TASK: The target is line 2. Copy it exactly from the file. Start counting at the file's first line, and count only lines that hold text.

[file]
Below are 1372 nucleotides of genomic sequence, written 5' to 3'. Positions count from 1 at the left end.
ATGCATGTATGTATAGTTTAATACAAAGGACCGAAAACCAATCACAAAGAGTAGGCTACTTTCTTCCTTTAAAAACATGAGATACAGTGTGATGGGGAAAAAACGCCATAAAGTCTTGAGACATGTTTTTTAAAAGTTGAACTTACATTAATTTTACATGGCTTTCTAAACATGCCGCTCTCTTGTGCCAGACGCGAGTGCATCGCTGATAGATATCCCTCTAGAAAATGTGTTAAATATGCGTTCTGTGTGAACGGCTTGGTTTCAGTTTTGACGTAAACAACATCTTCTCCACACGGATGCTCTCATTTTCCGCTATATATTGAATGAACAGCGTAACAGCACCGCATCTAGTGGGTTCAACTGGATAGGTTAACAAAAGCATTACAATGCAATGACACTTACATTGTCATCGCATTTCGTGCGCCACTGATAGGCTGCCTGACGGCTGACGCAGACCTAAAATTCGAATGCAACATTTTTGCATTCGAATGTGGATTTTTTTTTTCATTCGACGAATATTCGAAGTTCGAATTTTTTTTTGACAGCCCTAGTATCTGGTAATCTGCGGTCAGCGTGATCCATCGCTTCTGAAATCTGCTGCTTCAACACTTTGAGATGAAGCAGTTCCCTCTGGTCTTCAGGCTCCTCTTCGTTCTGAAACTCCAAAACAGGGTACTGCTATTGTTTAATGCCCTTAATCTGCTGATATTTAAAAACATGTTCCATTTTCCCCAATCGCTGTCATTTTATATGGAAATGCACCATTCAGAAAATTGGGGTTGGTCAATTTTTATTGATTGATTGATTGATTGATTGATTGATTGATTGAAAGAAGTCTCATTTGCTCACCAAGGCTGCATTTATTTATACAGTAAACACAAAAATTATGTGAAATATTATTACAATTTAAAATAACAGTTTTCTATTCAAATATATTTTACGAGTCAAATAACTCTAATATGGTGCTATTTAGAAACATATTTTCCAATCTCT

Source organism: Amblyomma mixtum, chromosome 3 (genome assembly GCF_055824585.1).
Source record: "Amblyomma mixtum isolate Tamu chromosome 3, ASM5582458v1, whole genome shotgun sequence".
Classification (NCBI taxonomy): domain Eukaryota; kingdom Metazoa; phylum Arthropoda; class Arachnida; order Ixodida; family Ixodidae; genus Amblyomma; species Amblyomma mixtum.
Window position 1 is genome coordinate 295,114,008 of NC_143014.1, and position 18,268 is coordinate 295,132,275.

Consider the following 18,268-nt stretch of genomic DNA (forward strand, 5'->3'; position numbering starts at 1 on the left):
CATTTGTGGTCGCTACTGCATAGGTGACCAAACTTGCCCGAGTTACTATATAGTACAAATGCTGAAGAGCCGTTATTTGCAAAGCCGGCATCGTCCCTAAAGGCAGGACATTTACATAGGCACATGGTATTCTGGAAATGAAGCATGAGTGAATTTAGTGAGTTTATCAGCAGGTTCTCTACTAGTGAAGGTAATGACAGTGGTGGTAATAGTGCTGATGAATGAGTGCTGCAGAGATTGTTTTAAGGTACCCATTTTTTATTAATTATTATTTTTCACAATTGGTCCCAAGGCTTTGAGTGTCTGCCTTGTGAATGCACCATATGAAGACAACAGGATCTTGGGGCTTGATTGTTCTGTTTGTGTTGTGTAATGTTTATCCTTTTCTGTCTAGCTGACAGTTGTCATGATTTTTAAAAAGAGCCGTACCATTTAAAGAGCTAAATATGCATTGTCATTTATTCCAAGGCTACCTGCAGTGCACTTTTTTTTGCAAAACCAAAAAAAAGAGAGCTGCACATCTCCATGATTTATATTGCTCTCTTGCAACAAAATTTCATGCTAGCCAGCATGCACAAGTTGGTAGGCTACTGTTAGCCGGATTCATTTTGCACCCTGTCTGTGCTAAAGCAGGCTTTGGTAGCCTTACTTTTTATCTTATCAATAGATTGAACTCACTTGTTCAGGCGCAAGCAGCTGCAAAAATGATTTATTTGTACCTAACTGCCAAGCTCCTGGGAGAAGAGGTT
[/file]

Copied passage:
ATGCATGTATGTATAGTTTAATACAAAGGACCGAAAACCAATCACAAAGAGTAGGCTACTTTCTTCCTTTAAAAACATGAGATACAGTGTGATGGGGAAAAAACGCCATAAAGTCTTGAGACATGTTTTTTAAAAGTTGAACTTACATTAATTTTACATGGCTTTCTAAACATGCCGCTCTCTTGTGCCAGACGCGAGTGCATCGCTGATAGATATCCCTCTAGAAAATGTGTTAAATATGCGTTCTGTGTGAACGGCTTGGTTTCAGTTTTGACGTAAACAACATCTTCTCCACACGGATGCTCTCATTTTCCGCTATATATTGAATGAACAGCGTAACAGCACCGCATCTAGTGGGTTCAACTGGATAGGTTAACAAAAGCATTACAATGCAATGACACTTACATTGTCATCGCATTTCGTGCGCCACTGATAGGCTGCCTGACGGCTGACGCAGACCTAAAATTCGAATGCAACATTTTTGCATTCGAATGTGGATTTTTTTTTTCATTCGACGAATATTCGAAGTTCGAATTTTTTTTTGACAGCCCTAGTATCTGGTAATCTGCGGTCAGCGTGATCCATCGCTTCTGAAATCTGCTGCTTCAACACTTTGAGATGAAGCAGTTCCCTCTGGTCTTCAGGCTCCTCTTCGTTCTGAAACTCCAAAACAGGGTACTGCTATTGTTTAATGCCCTTAATCTGCTGATATTTAAAAACATGTTCCATTTTCCCCAATCGCTGTCATTTTATATGGAAATGCACCATTCAGAAAATTGGGGTTGGTCAATTTTTATTGATTGATTGATTGATTGATTGATTGATTGATTGAAAGAAGTCTCATTTGCTCACCAAGGCTGCATTTATTTATACAGTAAACACAAAAATTATGTGAAATATTATTACAATTTAAAATAACAGTTTTCTATTCAAATATATTTTACGAGTCAAATAACTCTAATATGGTGCTATTTAGAAACATATTTTCCAATCTCT